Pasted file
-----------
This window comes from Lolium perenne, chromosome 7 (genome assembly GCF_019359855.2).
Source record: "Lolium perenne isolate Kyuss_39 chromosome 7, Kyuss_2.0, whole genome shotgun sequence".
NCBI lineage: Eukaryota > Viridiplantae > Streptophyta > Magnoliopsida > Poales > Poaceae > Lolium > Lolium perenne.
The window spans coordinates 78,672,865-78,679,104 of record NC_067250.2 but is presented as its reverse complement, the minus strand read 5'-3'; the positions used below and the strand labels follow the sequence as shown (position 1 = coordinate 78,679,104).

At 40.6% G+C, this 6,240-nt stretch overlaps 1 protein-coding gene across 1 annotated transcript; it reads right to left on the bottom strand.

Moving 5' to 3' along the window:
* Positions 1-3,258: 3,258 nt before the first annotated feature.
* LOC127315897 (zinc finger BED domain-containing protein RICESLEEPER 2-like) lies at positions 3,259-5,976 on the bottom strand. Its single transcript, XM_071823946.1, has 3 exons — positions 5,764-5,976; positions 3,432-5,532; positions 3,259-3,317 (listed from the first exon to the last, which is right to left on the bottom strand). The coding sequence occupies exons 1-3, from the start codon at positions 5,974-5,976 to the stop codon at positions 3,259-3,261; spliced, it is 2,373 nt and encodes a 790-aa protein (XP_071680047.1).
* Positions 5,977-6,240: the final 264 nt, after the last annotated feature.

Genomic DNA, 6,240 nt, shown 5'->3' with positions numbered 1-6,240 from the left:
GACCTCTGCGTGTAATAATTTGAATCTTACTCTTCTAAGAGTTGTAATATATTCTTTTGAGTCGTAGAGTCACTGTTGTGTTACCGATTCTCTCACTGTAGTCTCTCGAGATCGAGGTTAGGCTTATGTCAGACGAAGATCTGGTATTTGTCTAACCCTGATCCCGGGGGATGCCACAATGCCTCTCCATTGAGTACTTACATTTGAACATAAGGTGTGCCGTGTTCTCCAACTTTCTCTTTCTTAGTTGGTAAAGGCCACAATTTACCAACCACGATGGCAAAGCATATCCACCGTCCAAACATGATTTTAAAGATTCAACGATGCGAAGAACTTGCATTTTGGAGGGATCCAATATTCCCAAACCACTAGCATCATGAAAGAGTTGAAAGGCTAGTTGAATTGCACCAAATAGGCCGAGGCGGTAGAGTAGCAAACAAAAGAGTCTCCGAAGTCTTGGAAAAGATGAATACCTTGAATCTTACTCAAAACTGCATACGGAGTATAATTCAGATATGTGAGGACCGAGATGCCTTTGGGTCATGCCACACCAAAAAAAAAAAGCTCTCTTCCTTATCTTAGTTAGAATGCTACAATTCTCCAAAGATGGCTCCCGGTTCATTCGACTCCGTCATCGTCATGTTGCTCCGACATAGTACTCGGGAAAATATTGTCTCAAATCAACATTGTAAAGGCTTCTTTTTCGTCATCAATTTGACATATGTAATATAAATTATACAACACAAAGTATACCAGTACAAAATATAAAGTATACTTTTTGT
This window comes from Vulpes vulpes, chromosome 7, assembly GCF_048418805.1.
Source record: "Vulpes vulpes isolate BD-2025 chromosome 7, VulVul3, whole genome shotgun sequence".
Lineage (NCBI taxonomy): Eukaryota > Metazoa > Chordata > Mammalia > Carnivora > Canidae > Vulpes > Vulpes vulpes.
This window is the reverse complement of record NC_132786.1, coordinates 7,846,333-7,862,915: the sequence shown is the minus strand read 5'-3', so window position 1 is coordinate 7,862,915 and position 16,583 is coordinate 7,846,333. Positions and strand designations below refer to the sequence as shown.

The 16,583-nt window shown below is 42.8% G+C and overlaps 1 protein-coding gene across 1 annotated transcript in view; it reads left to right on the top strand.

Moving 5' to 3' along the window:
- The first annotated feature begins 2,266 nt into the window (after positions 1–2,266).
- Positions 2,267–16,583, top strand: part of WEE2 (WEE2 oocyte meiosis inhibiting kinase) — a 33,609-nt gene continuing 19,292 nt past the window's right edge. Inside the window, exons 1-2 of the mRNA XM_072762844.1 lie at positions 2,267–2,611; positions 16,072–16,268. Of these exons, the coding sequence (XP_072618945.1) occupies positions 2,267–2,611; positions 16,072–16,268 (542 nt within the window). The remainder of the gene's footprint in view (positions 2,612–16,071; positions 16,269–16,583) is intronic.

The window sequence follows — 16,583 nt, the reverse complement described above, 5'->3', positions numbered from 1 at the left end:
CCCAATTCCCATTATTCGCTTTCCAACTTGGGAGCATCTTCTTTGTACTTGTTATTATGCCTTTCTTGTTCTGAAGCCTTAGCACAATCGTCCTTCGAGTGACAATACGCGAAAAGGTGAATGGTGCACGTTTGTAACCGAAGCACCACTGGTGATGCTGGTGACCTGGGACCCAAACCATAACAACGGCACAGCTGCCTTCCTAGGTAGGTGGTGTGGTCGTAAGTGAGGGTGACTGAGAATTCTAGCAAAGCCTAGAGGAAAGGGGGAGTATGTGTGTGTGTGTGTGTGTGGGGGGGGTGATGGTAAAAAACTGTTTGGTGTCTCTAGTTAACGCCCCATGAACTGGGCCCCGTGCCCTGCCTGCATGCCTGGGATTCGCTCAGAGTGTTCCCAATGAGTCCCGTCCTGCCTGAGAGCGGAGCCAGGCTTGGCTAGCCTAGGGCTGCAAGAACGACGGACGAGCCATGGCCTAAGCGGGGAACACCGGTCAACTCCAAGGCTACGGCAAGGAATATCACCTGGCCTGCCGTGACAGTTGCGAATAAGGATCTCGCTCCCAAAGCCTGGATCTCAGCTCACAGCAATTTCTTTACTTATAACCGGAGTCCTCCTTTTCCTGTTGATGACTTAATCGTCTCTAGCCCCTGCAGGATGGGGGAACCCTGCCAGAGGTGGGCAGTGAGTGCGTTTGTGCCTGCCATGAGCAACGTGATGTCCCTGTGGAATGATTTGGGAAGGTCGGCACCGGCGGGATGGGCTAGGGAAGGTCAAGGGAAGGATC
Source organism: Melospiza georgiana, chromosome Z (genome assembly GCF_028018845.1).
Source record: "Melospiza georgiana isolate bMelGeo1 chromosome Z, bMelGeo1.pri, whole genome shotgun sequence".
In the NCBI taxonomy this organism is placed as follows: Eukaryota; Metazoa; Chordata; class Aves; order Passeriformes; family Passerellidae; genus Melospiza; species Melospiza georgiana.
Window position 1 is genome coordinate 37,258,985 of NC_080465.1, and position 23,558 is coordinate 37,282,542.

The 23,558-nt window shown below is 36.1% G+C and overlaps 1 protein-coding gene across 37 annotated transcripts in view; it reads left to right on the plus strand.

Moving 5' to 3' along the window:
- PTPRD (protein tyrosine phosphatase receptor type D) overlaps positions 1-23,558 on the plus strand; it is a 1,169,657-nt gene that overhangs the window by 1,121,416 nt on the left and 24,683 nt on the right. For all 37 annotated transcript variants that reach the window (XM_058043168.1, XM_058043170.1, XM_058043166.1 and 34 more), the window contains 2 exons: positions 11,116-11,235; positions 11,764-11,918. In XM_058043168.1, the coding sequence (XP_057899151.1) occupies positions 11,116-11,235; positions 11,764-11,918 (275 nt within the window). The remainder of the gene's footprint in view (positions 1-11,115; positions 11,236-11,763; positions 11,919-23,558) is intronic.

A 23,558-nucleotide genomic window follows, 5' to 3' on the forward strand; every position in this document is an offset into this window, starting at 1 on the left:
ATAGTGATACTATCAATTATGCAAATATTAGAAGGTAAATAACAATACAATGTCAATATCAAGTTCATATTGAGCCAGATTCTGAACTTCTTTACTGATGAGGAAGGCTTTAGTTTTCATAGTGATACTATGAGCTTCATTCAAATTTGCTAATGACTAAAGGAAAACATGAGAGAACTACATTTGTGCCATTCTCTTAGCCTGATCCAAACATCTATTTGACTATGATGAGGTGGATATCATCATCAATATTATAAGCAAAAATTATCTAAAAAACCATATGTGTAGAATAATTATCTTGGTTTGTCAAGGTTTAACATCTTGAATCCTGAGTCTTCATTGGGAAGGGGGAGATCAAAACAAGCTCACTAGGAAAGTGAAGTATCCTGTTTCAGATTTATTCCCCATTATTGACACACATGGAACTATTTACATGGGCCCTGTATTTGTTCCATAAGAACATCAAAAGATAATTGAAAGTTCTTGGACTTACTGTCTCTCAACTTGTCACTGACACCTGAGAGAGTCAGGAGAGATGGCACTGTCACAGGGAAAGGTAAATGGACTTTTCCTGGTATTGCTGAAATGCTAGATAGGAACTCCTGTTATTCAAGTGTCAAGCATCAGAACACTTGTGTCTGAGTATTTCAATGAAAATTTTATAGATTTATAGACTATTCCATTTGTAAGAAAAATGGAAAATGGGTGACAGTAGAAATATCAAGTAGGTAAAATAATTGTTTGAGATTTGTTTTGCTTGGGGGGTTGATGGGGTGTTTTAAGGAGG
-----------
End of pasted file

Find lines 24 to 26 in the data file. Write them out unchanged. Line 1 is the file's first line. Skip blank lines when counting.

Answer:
In the NCBI taxonomy this organism is placed as follows: Eukaryota; Metazoa; Chordata; class Aves; order Passeriformes; family Passerellidae; genus Melospiza; species Melospiza georgiana.
Window position 1 is genome coordinate 37,258,985 of NC_080465.1, and position 23,558 is coordinate 37,282,542.

The 23,558-nt window shown below is 36.1% G+C and overlaps 1 protein-coding gene across 37 annotated transcripts in view; it reads left to right on the plus strand.